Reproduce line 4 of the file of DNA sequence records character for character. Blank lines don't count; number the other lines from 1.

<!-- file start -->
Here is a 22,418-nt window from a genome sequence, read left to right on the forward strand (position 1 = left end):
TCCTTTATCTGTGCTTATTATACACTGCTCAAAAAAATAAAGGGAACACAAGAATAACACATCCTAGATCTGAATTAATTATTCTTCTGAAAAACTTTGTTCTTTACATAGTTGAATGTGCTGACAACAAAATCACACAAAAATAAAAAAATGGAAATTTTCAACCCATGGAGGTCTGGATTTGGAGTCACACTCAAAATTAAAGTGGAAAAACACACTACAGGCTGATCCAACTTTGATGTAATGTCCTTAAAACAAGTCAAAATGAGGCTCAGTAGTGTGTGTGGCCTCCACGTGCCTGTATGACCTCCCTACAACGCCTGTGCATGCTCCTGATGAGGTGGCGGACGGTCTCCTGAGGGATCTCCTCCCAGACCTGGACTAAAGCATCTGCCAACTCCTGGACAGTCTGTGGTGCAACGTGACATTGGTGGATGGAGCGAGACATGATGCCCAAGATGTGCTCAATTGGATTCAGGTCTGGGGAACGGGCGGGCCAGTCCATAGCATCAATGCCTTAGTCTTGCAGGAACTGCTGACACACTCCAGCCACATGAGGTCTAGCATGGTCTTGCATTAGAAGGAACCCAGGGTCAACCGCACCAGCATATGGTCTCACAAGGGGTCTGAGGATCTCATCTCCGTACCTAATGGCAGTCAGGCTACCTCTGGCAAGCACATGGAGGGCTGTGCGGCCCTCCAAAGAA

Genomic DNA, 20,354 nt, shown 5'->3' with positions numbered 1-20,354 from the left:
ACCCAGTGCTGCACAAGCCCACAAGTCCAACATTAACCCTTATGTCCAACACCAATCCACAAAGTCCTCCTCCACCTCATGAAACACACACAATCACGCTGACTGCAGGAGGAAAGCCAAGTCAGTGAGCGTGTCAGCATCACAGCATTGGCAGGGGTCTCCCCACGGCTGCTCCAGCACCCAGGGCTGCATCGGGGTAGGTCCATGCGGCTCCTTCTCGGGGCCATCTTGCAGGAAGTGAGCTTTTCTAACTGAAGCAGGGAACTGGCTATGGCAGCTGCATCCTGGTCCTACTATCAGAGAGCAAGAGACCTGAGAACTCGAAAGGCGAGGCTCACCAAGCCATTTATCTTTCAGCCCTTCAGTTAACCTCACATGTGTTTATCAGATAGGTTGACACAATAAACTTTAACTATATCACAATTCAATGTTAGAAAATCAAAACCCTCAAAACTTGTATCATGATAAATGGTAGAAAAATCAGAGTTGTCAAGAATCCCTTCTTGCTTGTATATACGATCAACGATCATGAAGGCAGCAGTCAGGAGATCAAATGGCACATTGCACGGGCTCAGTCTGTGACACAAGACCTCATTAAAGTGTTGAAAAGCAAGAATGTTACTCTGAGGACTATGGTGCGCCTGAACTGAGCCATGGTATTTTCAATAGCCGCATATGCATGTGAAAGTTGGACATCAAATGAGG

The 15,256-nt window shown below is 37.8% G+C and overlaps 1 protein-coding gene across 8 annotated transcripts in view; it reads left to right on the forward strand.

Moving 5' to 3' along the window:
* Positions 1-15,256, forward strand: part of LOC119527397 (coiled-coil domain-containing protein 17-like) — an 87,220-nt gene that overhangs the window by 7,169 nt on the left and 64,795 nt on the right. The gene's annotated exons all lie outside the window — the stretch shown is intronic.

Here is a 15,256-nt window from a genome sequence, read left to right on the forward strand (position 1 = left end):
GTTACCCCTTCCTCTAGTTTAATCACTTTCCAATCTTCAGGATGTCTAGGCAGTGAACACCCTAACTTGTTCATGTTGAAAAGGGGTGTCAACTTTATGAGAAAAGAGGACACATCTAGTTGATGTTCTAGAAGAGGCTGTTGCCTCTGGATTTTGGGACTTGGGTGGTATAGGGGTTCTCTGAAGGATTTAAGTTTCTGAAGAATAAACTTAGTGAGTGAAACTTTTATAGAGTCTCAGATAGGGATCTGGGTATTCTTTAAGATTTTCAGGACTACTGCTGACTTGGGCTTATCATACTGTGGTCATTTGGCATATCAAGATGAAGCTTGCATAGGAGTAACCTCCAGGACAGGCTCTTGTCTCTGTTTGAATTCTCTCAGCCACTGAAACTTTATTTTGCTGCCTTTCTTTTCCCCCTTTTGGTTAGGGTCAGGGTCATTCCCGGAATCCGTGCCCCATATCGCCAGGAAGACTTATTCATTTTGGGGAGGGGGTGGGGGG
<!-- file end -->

ACCCAGTGCTGCACAAGCCCACAAGTCCAACATTAACCCTTATGTCCAACACCAATCCACAAAGTCCTCCTCCACCTCATGAAACACACACAATCACGCTGACTGCAGGAGGAAAGCCAAGTCAGTGAGCGTGTCAGCATCACAGCATTGGCAGGGGTCTCCCCACGGCTGCTCCAGCACCCAGGGCTGCATCGGGGTAGGTCCATGCGGCTCCTTCTCGGGGCCATCTTGCAGGAAGTGAGCTTTTCTAACTGAAGCAGGGAACTGGCTATGGCAGCTGCATCCTGGTCCTACTATCAGAGAGCAAGAGACCTGAGAACTCGAAAGGCGAGGCTCACCAAGCCATTTATCTTTCAGCCCTTCAGTTAACCTCACATGTGTTTATCAGATAGGTTGACACAATAAACTTTAACTATATCACAATTCAATGTTAGAAAATCAAAACCCTCAAAACTTGTATCATGATAAATGGTAGAAAAATCAGAGTTGTCAAGAATCCCTTCTTGCTTGTATATACGATCAACGATCATGAAGGCAGCAGTCAGGAGATCAAATGGCACATTGCACGGGCTCAGTCTGTGACACAAGACCTCATTAAAGTGTTGAAAAGCAAGAATGTTACTCTGAGGACTATGGTGCGCCTGAACTGAGCCATGGTATTTTCAATAGCCGCATATGCATGTGAAAGTTGGACATCAAATGAGG